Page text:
Denial, on the other hand, gets a bad rap. It has a role in building resiliency and can be a bridge to acceptance. There will come a time when our condition announces itself upon arrival and we will become more reliant than two independent people like us prefer to be. To date, denial has allowed us to keep FSHD from defining every aspect of our lives as it slowly assumes control of our bodies. We live with increasing intention around engaging in our diagnosis. My mom is very pragmatic and level-headed and, as a result, is more able to come to terms with her disease. On the other hand, I need to give myself permission and time to think through and feel every ounce of the discomfort, grief and fear. I need it to be okay that it’s not always okay. That’s my process, but my mom has a really gracious way of embodying the mantra, “there are the things that I can control, and there are the things that I cannot.”
I have reached a place where I feel a sense of responsibility to engage with and be part of the FSHD solution. I recognize at this point that there are a lot of people out there pulling for us, whether they know us personally or not. I feel a sense of obligation to enter the fray, no matter how difficult that may be. My mom and I both share that mindset.
Ultimately, it’s been extremely helpful to have someone to commiserate with who doesn’t need you to qualify or explain the individual cuts to your independence or self-image that FSHD brings. As one-offs, the losses brought by the progression may seem like minor adjustments. Cumulatively, they rob you of physical independence and confidence and force you to redefine every role you inhabit—daughter, parent, spouse, carpooling soccer mom. Who better to process that with than your own mother?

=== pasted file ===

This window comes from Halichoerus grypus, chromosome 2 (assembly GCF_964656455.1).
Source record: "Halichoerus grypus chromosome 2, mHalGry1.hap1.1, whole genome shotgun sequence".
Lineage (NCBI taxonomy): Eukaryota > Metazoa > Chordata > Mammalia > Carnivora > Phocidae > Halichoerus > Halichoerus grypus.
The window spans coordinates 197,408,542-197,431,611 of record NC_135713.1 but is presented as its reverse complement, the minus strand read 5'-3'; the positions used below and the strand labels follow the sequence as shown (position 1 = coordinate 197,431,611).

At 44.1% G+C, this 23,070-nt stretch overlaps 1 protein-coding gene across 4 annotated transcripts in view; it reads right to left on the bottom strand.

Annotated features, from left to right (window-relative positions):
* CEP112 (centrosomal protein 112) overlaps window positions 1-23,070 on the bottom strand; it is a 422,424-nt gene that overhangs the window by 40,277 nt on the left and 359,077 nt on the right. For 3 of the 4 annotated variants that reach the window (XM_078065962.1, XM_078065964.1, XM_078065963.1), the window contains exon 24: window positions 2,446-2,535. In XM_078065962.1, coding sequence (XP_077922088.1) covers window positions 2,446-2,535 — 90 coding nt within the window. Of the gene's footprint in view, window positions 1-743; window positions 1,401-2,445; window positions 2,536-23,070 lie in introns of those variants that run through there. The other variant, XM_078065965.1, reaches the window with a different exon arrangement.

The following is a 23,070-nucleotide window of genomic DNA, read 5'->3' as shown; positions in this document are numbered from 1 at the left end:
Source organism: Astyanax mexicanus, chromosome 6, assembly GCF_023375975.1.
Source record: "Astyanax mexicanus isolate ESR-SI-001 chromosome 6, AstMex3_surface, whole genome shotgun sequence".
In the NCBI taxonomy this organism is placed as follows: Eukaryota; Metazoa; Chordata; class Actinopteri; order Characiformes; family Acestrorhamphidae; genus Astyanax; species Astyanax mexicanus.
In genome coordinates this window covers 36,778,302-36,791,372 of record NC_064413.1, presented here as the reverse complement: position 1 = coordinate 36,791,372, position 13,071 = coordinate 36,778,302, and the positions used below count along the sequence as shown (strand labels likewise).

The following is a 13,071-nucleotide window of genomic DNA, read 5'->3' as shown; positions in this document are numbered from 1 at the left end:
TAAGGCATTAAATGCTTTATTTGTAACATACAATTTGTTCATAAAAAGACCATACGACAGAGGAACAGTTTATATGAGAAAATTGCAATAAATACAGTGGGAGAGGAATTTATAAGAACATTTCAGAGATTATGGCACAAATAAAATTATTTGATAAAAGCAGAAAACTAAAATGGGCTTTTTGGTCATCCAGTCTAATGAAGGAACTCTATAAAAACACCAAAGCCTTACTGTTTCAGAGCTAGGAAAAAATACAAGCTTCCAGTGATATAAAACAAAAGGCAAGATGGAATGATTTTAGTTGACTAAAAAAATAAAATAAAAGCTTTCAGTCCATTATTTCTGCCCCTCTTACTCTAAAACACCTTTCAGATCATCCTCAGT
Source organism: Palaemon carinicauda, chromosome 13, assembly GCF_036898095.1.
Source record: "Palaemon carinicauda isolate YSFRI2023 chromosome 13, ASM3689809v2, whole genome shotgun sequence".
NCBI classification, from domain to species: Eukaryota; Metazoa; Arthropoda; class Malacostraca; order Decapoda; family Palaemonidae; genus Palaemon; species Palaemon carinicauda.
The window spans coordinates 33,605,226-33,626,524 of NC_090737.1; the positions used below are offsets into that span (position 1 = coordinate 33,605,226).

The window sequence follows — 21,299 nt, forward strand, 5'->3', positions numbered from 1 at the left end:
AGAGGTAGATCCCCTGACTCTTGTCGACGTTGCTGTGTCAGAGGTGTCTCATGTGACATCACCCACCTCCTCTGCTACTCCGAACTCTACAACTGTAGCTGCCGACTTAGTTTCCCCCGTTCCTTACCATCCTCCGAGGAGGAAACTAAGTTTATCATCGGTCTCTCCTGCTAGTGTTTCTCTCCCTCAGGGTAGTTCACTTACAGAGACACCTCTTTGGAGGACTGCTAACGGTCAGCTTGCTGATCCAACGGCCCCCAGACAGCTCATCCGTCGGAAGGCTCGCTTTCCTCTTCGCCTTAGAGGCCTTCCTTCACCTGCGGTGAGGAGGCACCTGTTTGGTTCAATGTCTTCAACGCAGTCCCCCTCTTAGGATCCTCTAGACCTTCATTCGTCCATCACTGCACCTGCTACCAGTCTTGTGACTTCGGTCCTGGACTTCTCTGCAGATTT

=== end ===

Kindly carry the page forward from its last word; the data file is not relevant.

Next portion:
What motivates you to share your story with the scientific community?
Chelsea is an inspiration to me. There are times when she would love to be more physically active with her own pre-school-aged daughter, Charlie. However, she is always there doing everything with her family that she would be doing if she didn’t have FSHD, just in a less active role. Chelsea has not allowed the physical challenges associated with FSHD or her fears about the future to become limitations. Without a cure, the progressive muscle wasting will make that harder to do. That’s our motivation to share our stories and to fight for a cure. We can all do a little bit to make the world a better place for people of all abilities.
What are some of the great joys and passions in your life? Has FSHD affected those in any way?
It’s my great privilege to raise a daughter who values difference as different, not less; who leaves a day better than she found it; who knows she’s strong, however you define it.
Her questions about FSHD are getting bigger and more complicated quickly, and I’m truthfully not 100% prepared to answer them. The reality is that I can’t physically do some things that others can. But I want her to know that muscle is just one form of strength—you can be strong of mind, strong of heart, strong in your convictions and strong of spirit.
One of the biggest motivators for me to shake hands with my reality is so I can set an example for my daughter and live in a way that doesn’t limit her. For me, the way through this is to put purpose to it beyond myself and to show her that strength comes in many forms.